Sometimes a beauty, sometimes a monster, she is a powerful yet a tragic figure. Medusa terrifies and awes at the same time. Is a Medusa tattoo a symbol of victims and injustice? Or a powerful symbol of protection against enemies? Let’s dive into the myth, interpretations and the amazing Medusa tattoo ideas we have for you.
What does Medusa symbol mean?
Medusa is an instantly recognizable figure from ancient Greek art. Her face, whether fierce and grotesque or feminine and composed, appears in virtually all media in varying contexts. The most common interpretation of Medusa suggests she is an apotropaic symbol used to protect from and ward off the negative, much like the modern evil eye.
She represents a dangerous threat meant to deter other dangerous threats, an image of evil to repel evil. A close look at her role in Greek mythology and art reveals a nuanced and complex character with multiple iterations and implications.
Medusa is best known for having hair made of snakes and for her ability to turn anyone she looked at to stone, literally to petrify. Multiple works by ancient sources, such as Homer, the eighth-century B. poet Hesiod, and the fifth-century B. lyric poet Pindar, provide a wide-ranging and diverse picture of the fabled creature.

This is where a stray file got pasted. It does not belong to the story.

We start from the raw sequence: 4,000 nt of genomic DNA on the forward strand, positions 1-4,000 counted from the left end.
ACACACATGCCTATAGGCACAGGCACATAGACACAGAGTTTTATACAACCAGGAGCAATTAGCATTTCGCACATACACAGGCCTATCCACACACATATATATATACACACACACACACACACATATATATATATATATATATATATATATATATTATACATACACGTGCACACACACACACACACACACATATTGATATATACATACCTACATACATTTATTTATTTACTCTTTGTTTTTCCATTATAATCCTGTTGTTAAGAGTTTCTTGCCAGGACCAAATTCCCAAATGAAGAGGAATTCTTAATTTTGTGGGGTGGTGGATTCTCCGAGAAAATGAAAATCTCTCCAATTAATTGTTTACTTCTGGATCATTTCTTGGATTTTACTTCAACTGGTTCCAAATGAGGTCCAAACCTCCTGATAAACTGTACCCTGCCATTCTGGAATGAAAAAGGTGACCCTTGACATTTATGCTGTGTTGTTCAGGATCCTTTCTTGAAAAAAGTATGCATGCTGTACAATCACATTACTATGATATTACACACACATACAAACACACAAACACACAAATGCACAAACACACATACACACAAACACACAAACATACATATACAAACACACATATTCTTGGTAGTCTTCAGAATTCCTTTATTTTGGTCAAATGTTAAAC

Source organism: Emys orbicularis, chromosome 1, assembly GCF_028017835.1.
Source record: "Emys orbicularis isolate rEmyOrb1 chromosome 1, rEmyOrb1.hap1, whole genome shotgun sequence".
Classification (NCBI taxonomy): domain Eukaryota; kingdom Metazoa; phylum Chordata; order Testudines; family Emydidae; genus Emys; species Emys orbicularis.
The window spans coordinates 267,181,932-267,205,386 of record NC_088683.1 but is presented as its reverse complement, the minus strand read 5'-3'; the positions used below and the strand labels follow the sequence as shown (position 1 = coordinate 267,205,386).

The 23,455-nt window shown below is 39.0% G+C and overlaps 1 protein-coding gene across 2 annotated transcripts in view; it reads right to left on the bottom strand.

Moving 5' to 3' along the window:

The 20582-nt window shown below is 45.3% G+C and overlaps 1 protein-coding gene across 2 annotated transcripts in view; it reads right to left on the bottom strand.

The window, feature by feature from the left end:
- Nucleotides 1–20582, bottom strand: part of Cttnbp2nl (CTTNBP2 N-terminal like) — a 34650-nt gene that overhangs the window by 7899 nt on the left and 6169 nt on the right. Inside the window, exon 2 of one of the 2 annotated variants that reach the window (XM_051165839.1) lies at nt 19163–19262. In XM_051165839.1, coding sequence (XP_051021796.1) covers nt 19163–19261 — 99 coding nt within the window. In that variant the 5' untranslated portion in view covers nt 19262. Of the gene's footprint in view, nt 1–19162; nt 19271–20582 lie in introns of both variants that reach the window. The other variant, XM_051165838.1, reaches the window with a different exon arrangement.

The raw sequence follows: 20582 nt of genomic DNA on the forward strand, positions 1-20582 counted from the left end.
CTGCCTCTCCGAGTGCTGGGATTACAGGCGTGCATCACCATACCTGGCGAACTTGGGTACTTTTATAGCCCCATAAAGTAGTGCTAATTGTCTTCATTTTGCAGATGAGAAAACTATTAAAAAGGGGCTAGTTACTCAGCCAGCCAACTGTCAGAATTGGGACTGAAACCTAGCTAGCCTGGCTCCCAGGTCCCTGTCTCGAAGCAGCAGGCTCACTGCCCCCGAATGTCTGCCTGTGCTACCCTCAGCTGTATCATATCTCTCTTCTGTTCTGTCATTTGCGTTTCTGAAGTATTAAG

According to Hesiod’s Theogony , she was one of three Gorgon sisters born to Keto and Phorkys, primordial sea gods; Medusa was mortal, while the others, Stheno and Euryale, were immortal. The best known myth recounts her fateful encounter with the Greek hero Perseus.
A dishonorable king demanded that he bring him an impossible gift: the head of Medusa. Perseus set out with the aid of the gods, who provided him with divine tools. While the Gorgons slept, the hero attacked, using Athena’s polished shield to view the reflection of Medusa’s awful face and avoid her petrifying gaze while he beheaded her with a harpe , an adamantine sword.
Such a violent act resulted in the birth of Medusa’s children, the winged horse Pegasos and the giant Chrysaor, who sprung from her neck. The two immortal sisters pursued Perseus with fury, but the hero escaped with his prize using Hermes’ winged boots and Hades’ helmet of invisibility.
Not even death, however, could quell Medusa’s power, and Perseus had to keep her decapitated head in a special sack strong enough to contain it, called a kybisis. On his travels, he used the head to turn his enemies to stone and rescue the princess Andromeda from a sea monster ( 20.
192. 16 ), before giving it to Athena for her aegis ( 34. 11. 7 ). Pindar’s Twelfth Pythian Ode recounts how Stheno and Euryale’s angry pursuit of their sister’s killer resulted in another chapter of the Medusa myth.
After hearing their anguished and furious cries, Athena was inspired to invent the flute to mimic them. When the goddess played the flute, however, she discarded it after seeing her reflection; her face distended and became ugly as she played ( 24. 97. 28 ).